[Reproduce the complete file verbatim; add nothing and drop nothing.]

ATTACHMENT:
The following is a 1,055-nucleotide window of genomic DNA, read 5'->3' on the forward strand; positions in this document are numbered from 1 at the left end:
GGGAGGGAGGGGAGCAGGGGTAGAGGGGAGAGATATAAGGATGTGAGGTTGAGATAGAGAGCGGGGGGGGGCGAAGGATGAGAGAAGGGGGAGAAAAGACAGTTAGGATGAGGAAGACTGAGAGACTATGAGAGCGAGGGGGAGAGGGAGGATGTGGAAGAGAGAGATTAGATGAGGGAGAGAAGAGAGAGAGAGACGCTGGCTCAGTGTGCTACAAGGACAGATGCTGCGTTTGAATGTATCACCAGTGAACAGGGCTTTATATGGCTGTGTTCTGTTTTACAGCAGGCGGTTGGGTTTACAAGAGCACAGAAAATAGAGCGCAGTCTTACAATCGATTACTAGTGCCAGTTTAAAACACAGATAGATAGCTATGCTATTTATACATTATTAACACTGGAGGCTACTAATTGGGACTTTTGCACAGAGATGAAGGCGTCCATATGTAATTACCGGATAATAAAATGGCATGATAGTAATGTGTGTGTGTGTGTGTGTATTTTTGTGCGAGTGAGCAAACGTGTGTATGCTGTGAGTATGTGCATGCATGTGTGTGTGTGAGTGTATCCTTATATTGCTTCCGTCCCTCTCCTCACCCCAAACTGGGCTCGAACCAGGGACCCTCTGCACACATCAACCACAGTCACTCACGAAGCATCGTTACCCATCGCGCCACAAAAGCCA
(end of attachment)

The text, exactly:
The following is a 1,055-nucleotide window of genomic DNA, read 5'->3' on the forward strand; positions in this document are numbered from 1 at the left end:
GGGAGGGAGGGGAGCAGGGGTAGAGGGGAGAGATATAAGGATGTGAGGTTGAGATAGAGAGCGGGGGGGGGCGAAGGATGAGAGAAGGGGGAGAAAAGACAGTTAGGATGAGGAAGACTGAGAGACTATGAGAGCGAGGGGGAGAGGGAGGATGTGGAAGAGAGAGATTAGATGAGGGAGAGAAGAGAGAGAGAGACGCTGGCTCAGTGTGCTACAAGGACAGATGCTGCGTTTGAATGTATCACCAGTGAACAGGGCTTTATATGGCTGTGTTCTGTTTTACAGCAGGCGGTTGGGTTTACAAGAGCACAGAAAATAGAGCGCAGTCTTACAATCGATTACTAGTGCCAGTTTAAAACACAGATAGATAGCTATGCTATTTATACATTATTAACACTGGAGGCTACTAATTGGGACTTTTGCACAGAGATGAAGGCGTCCATATGTAATTACCGGATAATAAAATGGCATGATAGTAATGTGTGTGTGTGTGTGTGTATTTTTGTGCGAGTGAGCAAACGTGTGTATGCTGTGAGTATGTGCATGCATGTGTGTGTGTGAGTGTATCCTTATATTGCTTCCGTCCCTCTCCTCACCCCAAACTGGGCTCGAACCAGGGACCCTCTGCACACATCAACCACAGTCACTCACGAAGCATCGTTACCCATCGCGCCACAAAAGCCA